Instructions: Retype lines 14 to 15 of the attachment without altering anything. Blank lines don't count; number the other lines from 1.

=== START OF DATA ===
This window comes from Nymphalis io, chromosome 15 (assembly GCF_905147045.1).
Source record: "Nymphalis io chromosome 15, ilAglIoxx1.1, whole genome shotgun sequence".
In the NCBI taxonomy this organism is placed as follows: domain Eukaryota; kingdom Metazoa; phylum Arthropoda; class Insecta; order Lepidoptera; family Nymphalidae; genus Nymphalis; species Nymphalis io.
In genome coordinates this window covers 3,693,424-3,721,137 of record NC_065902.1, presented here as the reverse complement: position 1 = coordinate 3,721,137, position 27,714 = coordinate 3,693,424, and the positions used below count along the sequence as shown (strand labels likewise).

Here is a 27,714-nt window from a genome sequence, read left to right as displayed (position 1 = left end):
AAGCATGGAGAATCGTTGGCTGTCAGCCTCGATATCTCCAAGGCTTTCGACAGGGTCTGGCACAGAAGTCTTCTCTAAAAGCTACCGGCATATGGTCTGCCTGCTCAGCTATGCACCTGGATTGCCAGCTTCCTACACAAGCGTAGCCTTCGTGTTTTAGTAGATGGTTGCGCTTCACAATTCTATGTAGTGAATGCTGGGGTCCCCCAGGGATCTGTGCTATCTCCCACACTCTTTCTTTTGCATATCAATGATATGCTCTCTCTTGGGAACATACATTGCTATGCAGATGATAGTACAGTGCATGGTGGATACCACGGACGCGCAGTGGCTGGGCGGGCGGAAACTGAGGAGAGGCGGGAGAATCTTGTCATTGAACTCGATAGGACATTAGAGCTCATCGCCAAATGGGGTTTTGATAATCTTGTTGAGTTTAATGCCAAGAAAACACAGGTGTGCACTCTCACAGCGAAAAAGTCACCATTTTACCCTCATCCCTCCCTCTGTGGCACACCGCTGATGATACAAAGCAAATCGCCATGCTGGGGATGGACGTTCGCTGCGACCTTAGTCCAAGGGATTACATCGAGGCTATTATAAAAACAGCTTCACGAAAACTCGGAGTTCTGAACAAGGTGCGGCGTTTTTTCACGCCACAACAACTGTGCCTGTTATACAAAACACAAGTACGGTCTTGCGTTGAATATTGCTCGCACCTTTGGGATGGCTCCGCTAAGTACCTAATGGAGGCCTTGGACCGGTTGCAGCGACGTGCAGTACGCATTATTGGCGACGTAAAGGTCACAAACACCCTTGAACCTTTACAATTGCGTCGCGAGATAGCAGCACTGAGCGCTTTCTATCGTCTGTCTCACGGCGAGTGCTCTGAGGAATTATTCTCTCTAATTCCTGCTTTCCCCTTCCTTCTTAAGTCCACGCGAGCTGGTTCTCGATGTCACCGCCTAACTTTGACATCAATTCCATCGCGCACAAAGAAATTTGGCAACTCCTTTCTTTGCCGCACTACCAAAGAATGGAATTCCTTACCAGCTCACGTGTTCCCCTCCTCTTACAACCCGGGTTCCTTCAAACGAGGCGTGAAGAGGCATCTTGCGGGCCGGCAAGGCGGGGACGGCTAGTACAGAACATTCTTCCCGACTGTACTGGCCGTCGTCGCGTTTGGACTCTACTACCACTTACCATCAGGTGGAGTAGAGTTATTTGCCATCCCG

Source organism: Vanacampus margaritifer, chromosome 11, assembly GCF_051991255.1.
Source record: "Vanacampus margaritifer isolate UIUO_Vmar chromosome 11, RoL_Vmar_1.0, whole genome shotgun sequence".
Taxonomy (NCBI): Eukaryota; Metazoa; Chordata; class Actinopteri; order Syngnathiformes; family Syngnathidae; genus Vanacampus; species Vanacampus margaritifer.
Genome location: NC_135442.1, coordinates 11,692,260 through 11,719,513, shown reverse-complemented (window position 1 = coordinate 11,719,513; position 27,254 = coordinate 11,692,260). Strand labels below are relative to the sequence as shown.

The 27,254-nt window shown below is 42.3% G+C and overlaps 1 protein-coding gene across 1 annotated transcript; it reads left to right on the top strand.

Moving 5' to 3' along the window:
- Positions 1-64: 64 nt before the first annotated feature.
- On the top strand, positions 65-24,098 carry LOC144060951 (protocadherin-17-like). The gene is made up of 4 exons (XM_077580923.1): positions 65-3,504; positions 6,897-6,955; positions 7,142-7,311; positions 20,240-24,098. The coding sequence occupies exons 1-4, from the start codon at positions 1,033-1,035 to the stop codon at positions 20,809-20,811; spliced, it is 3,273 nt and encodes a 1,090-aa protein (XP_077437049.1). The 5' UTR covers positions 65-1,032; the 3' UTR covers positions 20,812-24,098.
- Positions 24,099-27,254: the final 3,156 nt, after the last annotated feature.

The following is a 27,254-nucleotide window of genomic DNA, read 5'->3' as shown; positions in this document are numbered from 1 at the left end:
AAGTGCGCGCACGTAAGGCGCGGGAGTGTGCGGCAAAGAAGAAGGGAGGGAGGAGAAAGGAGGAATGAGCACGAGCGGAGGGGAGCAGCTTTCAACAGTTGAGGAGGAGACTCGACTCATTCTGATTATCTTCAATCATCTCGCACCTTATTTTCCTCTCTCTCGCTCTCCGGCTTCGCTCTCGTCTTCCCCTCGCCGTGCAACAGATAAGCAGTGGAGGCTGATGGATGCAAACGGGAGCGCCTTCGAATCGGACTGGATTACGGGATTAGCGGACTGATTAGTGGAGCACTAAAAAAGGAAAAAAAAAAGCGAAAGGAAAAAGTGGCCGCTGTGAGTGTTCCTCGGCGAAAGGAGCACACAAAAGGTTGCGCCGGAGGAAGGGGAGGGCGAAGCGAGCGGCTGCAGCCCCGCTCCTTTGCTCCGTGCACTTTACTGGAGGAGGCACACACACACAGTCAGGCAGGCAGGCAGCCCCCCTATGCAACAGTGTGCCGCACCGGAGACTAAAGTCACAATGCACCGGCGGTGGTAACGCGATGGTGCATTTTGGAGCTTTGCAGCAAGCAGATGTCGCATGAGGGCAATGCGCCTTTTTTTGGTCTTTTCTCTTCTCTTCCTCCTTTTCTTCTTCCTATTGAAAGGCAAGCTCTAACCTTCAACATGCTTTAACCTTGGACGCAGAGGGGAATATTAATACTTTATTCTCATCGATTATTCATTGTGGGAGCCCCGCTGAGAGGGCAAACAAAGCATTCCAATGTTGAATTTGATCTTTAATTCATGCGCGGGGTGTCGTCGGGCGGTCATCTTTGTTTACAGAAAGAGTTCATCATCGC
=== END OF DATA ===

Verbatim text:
- On the top strand, positions 65-24,098 carry LOC144060951 (protocadherin-17-like). The gene is made up of 4 exons (XM_077580923.1): positions 65-3,504; positions 6,897-6,955; positions 7,142-7,311; positions 20,240-24,098. The coding sequence occupies exons 1-4, from the start codon at positions 1,033-1,035 to the stop codon at positions 20,809-20,811; spliced, it is 3,273 nt and encodes a 1,090-aa protein (XP_077437049.1). The 5' UTR covers positions 65-1,032; the 3' UTR covers positions 20,812-24,098.
- Positions 24,099-27,254: the final 3,156 nt, after the last annotated feature.